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Esme Patterson in Dallas

Photo of Esme Patterson's new album, "We Were Wild"

Esme Patterson

Esme Patterson played introspective songs with an extroverted attitude during her concert in Dallas on July 13. Taking the stage at Three Links, a semi-punk bar whose usual clientele wear lug nuts as earrings and make regular contributions to their 401(k)s, Patterson drew the majority of her 10-song set from her latest album We Were Wild.

Photo of Esme Patterson by Rodrigo Melgarejo

Photo by Rodrigo Melgarejo

The venue’s craft beer and mosh pit aesthetic also proved a good fit for the opening band, The Winstons, a drums and guitar garage rock duo, who sound like Bob Dylan going through a manic episode. While they stomped and howled, Patterson hung near the back of the room talking with her two bandmates and fans who approached her, smiling and thanking them for coming out.

Most of the audience filling Three Links to about half capacity were college age women, either clustered in groups or holding hands with guys who looked like they had serious opinions about beard oil. Patterson’s Texas flag jacket and marijuana leaf-patterned undershirt fit right in, as did her two bandmates’ long haul trucker outfits.

A subdued excitement settled over the crowd once the concert began and remained throughout the show, with few talking amongst themselves and most fixing their eyes on the stage. Once the show got underway with three tracks from We Were Wild: “Wantin Ain’t getting,” “Come See Me,” and “No River,” they began to sway back and forth and nodding thoughtfully to the folk tempo and sound. Considering the heavy themes in the lyrics, that seemed appropriate. The meditative verses of “No River,” for example, examine the need for accepting personal flaws and mortality. Singing, “I know that I’m alive today, but I’m human,” inspires introspection rather than dancing.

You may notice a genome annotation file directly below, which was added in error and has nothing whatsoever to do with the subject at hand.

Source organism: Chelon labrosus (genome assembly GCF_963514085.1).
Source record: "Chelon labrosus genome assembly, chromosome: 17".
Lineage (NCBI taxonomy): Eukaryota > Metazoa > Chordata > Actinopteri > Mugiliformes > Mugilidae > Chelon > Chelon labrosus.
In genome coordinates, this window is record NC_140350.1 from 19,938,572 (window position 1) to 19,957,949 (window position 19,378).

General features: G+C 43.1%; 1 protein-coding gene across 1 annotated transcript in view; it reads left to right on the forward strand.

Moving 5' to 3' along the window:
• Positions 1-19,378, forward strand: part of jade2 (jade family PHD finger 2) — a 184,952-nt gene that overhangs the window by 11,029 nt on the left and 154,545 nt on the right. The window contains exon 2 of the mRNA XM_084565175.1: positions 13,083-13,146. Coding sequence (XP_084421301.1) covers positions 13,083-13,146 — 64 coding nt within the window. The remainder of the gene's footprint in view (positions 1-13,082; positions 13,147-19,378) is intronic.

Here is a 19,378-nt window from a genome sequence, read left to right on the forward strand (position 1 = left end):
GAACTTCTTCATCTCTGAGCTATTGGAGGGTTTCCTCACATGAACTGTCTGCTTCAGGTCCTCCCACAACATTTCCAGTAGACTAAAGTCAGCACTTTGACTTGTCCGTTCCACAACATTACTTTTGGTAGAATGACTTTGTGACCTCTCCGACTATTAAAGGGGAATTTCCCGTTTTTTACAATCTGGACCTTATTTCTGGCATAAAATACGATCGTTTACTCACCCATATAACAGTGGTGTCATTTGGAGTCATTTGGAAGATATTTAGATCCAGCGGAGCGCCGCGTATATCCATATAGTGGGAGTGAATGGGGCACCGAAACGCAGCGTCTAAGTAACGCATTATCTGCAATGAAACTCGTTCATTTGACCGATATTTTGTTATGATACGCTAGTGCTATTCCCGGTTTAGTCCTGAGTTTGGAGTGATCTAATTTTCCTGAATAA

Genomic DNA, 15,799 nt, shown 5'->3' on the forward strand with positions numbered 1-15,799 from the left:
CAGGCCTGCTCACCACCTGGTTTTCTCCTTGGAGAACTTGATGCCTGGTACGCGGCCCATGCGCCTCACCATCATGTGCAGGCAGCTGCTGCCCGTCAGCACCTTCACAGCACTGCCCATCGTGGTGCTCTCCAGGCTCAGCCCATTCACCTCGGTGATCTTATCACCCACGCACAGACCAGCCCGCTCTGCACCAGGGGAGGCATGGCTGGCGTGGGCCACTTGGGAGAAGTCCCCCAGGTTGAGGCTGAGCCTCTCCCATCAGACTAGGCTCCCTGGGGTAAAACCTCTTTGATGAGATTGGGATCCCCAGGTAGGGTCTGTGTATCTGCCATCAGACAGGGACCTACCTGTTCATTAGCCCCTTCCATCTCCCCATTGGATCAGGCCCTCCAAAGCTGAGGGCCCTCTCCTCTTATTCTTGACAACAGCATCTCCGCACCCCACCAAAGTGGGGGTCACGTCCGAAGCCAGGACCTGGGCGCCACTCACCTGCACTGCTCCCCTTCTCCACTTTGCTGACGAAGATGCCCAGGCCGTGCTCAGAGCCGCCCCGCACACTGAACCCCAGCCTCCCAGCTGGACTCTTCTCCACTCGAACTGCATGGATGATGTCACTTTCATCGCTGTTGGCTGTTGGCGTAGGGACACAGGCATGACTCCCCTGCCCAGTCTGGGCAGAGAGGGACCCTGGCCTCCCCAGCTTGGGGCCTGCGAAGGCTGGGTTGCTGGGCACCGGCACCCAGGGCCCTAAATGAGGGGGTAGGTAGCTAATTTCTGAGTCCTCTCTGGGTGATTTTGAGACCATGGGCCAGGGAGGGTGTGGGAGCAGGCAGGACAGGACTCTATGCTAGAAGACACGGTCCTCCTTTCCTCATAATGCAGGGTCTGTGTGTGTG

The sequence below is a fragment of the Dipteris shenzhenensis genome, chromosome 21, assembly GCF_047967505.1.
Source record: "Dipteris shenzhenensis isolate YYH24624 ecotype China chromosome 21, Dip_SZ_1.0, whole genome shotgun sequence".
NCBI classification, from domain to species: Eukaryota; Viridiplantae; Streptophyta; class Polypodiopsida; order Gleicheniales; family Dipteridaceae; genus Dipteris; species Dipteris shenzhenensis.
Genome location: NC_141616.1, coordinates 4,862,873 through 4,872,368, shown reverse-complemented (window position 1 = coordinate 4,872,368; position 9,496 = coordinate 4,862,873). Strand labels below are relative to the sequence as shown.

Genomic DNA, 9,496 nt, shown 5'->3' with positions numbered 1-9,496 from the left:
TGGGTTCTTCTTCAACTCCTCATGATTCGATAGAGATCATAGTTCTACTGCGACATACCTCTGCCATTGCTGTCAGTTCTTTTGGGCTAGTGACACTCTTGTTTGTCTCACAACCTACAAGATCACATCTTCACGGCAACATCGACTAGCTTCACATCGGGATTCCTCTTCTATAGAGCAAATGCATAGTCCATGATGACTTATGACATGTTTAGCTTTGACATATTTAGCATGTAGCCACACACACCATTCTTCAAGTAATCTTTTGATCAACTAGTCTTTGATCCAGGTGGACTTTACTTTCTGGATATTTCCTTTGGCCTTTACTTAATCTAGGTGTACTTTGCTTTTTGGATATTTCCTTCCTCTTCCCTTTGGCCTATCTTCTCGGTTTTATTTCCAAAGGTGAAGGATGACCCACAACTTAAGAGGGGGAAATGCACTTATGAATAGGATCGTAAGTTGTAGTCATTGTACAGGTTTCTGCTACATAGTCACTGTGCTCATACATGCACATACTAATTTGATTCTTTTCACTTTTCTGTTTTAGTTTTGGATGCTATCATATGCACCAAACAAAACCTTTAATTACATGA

The meditative verses of “No River,” for example, examine the need for accepting personal flaws and mortality.

This public soul searching went over well with the audience, who clapped rather than yelled their appreciation after every tune. Patterson thanked the concert goers each time with an I’m-just-happy-to-be-here grin, the type seen on a 12-stepping addict’s face when describing how grateful they feel for lessons learned by going through hell.

That’s not implying any sort of junkie business on Patterson’s part, just that she possesses a sense of hard-won gratitude after going through a lot over the past years. In 2014 her old band Paper Bird gave her an ultimatum: Quit your solo career, or quit us. Even though her sister is still a member of Paper Bird, Patterson still left the group, saying in an interview, “Even though it’s for the best, it still hurts.”

The songs picked up a little more fire around the concert’s halfway mark. The guitar work got meaner, picking up speed and a bluesy rumbling tone. When playing “Tumbleweed,” a reimagining of Townes Van Zandt’s “Loretta” from the titular woman’s perspective, Patterson sang like she had burning coals for vocal cords. The show-closing “Feel Alright” saw her jumping up and down while belting out how she’s doing fine.

But by and large, Patterson’s concerts don’t come with an overload of sturm und drang. Instead, they reach for the musical equivalent of a heart-to-heart chat about life.